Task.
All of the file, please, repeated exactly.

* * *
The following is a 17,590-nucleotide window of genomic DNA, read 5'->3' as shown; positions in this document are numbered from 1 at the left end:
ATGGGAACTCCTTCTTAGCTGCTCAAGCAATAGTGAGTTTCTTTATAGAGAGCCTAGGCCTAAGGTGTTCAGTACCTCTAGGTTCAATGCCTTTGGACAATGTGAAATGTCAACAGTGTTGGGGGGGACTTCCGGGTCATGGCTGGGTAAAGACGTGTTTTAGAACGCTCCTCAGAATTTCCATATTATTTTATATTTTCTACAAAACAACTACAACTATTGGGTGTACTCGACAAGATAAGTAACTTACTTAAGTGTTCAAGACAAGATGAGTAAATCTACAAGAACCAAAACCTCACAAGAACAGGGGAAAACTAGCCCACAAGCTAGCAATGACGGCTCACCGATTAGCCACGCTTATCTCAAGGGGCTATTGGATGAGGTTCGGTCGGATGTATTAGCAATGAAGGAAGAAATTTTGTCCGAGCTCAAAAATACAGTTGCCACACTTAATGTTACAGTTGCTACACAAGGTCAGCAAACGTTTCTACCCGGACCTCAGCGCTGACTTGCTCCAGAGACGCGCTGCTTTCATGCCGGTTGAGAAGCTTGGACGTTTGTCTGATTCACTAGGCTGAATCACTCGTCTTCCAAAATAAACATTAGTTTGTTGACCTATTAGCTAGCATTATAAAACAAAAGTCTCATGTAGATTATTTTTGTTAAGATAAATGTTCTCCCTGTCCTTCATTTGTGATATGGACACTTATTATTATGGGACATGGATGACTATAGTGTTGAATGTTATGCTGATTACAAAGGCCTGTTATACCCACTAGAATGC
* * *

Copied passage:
The following is a 17,590-nucleotide window of genomic DNA, read 5'->3' as shown; positions in this document are numbered from 1 at the left end:
ATGGGAACTCCTTCTTAGCTGCTCAAGCAATAGTGAGTTTCTTTATAGAGAGCCTAGGCCTAAGGTGTTCAGTACCTCTAGGTTCAATGCCTTTGGACAATGTGAAATGTCAACAGTGTTGGGGGGGACTTCCGGGTCATGGCTGGGTAAAGACGTGTTTTAGAACGCTCCTCAGAATTTCCATATTATTTTATATTTTCTACAAAACAACTACAACTATTGGGTGTACTCGACAAGATAAGTAACTTACTTAAGTGTTCAAGACAAGATGAGTAAATCTACAAGAACCAAAACCTCACAAGAACAGGGGAAAACTAGCCCACAAGCTAGCAATGACGGCTCACCGATTAGCCACGCTTATCTCAAGGGGCTATTGGATGAGGTTCGGTCGGATGTATTAGCAATGAAGGAAGAAATTTTGTCCGAGCTCAAAAATACAGTTGCCACACTTAATGTTACAGTTGCTACACAAGGTCAGCAAACGTTTCTACCCGGACCTCAGCGCTGACTTGCTCCAGAGACGCGCTGCTTTCATGCCGGTTGAGAAGCTTGGACGTTTGTCTGATTCACTAGGCTGAATCACTCGTCTTCCAAAATAAACATTAGTTTGTTGACCTATTAGCTAGCATTATAAAACAAAAGTCTCATGTAGATTATTTTTGTTAAGATAAATGTTCTCCCTGTCCTTCATTTGTGATATGGACACTTATTATTATGGGACATGGATGACTATAGTGTTGAATGTTATGCTGATTACAAAGGCCTGTTATACCCACTAGAATGC